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Air Force is hiring for civilian T-6 IPs


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Because you like to oversimplify my arguments into black and white, lib and conservative, whatever. I think my opinions are more nuanced than you would ever give me credit for, and often I don’t align with the bucket you try to put me in (sts).

Also, I don’t believe that serving on active duty provides an iota more feeling of service to the nation than serving in the guard or in the civil service. I believe that if the military wants people on active duty, then they have to compete.

As a young fighter pilot, i realized that TR guardsmen got to fly 6-9 times a month working 3 days and one weekend a month. I also realized that’s how much I was flying as a CMR wingman. On top of that I realized that flying was what I actually enjoyed in the Air Force, and it’s where I felt I was actually accomplishing something. 

The military/gov is type one spatial D’d (unrecognized) when it comes to retention. They know active duty is the most important for military health and they need folks on active duty to accomplish their mission. But every single incentive other than slightly increased chances to become an O-6 🤮 goes to the advantage of the guard or GS.

You let me fly fighters, pay me twice as much, don’t force me to move, can’t deploy me if I don’t accept, and have to keep me to 40 hour weeks - thats better in literally every single way.

Edited by Negatory
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Of course this is XL only. Copy and paste details from TPN:

the USAF PAQ T6 Instructor email came out today. 

just wanted to share it for people who were curious about the details of what the position looked like and what the details of the position were:

here are the big points: 
1. 8 year total commitment 
2. 3 year training pipeline, 5 years as an instructor. 
3. Pay starts at GS-7 and progresses to GS-9 while in training 
4. Instructor duties and ground will be a requirement and but most of the training will conducted in the aircraft. 
5. You will be based out of Del Rio AFB 
6. Pay, one as an instructor tops out at GS13. 
7.  6 total hires,  3 fall 22, 3 spring 23. 

Here is the body of the email, I left off the section from the program manager PoC information.  If you want it, and it's okay with Admins, i can share the email with you.  I just want to make sure this post is allowed, if not, please delete.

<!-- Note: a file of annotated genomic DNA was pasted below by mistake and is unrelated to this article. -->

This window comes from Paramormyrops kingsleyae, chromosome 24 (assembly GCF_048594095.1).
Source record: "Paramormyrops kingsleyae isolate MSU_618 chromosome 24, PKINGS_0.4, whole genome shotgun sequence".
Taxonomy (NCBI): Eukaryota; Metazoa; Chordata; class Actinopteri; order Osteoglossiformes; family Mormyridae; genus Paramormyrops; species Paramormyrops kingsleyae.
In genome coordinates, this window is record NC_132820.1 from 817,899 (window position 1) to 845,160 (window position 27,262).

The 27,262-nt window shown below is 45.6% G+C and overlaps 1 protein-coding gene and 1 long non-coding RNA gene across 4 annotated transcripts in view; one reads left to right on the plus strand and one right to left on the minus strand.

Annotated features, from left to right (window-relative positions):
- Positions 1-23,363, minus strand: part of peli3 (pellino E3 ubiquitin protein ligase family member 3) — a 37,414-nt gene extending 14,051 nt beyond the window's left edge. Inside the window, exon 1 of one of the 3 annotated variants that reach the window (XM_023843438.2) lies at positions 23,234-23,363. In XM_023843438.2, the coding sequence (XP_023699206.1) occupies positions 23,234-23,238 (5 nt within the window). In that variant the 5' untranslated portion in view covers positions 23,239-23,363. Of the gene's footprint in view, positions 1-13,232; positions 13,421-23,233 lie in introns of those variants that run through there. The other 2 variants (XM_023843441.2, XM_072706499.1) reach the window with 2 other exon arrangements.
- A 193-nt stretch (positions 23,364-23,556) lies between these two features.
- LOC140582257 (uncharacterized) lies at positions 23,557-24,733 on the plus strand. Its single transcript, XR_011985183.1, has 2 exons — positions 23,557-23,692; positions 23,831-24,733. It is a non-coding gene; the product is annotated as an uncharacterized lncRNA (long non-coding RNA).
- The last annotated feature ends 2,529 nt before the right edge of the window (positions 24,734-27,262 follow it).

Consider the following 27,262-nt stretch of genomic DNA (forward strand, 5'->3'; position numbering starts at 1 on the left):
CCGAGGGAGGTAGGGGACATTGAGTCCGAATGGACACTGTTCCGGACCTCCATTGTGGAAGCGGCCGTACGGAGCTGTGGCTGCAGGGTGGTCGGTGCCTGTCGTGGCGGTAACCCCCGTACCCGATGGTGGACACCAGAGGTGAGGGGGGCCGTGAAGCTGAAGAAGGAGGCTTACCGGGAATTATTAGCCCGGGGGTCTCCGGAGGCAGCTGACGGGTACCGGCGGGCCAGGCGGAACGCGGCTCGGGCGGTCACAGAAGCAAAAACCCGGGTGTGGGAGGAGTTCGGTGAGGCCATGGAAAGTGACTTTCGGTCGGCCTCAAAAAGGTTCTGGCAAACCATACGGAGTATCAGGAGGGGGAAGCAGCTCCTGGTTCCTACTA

from the USAF PAQ AFPC: 

"As you can see in the handshake announcement, the Air Force is looking to hire a total of Six (6) candidate into this program starting with Three (3) in Nov 22 and concluding with an additional Three (3) in March to April of 2023.  All of these positions will be based at Laughlin AFB, Del Rio TX and once the training portion of this program is complete, the incumbent will be based out of Laughlin AFB for the duration of their term of service.

    The overall program is broken down into a three year training phase beginning with T-6A Only Undergraduate Pilot Training in the T-6 and a Five (5) year term of service as a Civilian Flight Instructor that follows.  Upon completion of that course, you will be evaluated on your progress and if nominated by the hiring unit squadron commander you will attend T-6A Pilot Instructor Training on a temporary duty assignment to Randolph AFB. Successful completion of both of these courses is a required training event and failure to complete these courses will result in removal from the program.

    When these two courses are complete, the incumbent will return to Laughlin AFB where he or she will complete the Mission Qualification Certification and then will begin teaching USAF student pilots in the aircraft.  Instructional work will include all phases of the current AETC Syllabus to include Contact, Aerobatic, Formation, Low Level, Instrument and Cross Country work.  The goal is to accumulate the required Total, Pic, Instructor, Night and Instrument flight hours to be outplaced into the full performance position.  In addition to the in-flight instructor certification, the incumbent will also become certified to teach in the T-6A Flight Simulator and to serve as an Academic Platform Instructor however the focus of the majority of the work to be performed is in the aircraft.

 Upon completion of this Three (3) year program, the incumbent will be required to serve a Five (5) year term of service as an instructor pilot in the T-6A Aircraft.